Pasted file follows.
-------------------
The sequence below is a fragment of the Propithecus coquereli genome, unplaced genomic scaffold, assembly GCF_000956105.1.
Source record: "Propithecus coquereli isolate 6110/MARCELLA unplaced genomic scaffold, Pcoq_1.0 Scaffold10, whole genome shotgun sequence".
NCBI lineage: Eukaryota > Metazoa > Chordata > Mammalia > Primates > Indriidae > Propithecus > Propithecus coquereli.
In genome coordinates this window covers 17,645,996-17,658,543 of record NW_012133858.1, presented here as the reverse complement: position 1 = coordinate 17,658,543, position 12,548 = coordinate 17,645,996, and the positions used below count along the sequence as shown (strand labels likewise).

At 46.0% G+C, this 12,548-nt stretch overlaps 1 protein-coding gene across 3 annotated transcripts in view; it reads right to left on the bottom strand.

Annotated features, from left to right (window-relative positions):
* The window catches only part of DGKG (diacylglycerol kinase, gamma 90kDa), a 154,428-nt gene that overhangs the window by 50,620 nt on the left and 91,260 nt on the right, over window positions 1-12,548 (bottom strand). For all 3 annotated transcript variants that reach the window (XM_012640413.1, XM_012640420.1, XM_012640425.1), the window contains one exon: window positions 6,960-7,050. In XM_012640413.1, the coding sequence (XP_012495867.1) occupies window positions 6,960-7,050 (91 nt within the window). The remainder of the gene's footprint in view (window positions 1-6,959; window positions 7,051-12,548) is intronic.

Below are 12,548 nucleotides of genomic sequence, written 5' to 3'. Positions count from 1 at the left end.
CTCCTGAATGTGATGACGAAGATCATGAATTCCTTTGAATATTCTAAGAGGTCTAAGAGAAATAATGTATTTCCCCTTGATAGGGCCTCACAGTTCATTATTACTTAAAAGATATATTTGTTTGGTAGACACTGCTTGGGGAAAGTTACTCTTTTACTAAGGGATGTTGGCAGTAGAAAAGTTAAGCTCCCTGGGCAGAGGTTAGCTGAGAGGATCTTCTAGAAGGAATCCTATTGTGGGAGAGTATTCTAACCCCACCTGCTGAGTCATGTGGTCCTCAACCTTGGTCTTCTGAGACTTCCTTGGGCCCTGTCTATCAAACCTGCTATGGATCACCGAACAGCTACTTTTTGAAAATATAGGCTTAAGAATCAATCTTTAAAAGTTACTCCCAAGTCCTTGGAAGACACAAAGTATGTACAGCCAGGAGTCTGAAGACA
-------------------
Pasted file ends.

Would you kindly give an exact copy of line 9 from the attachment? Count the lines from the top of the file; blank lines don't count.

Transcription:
CTCCTGAATGTGATGACGAAGATCATGAATTCCTTTGAATATTCTAAGAGGTCTAAGAGAAATAATGTATTTCCCCTTGATAGGGCCTCACAGTTCATTATTACTTAAAAGATATATTTGTTTGGTAGACACTGCTTGGGGAAAGTTACTCTTTTACTAAGGGATGTTGGCAGTAGAAAAGTTAAGCTCCCTGGGCAGAGGTTAGCTGAGAGGATCTTCTAGAAGGAATCCTATTGTGGGAGAGTATTCTAACCCCACCTGCTGAGTCATGTGGTCCTCAACCTTGGTCTTCTGAGACTTCCTTGGGCCCTGTCTATCAAACCTGCTATGGATCACCGAACAGCTACTTTTTGAAAATATAGGCTTAAGAATCAATCTTTAAAAGTTACTCCCAAGTCCTTGGAAGACACAAAGTATGTACAGCCAGGAGTCTGAAGACA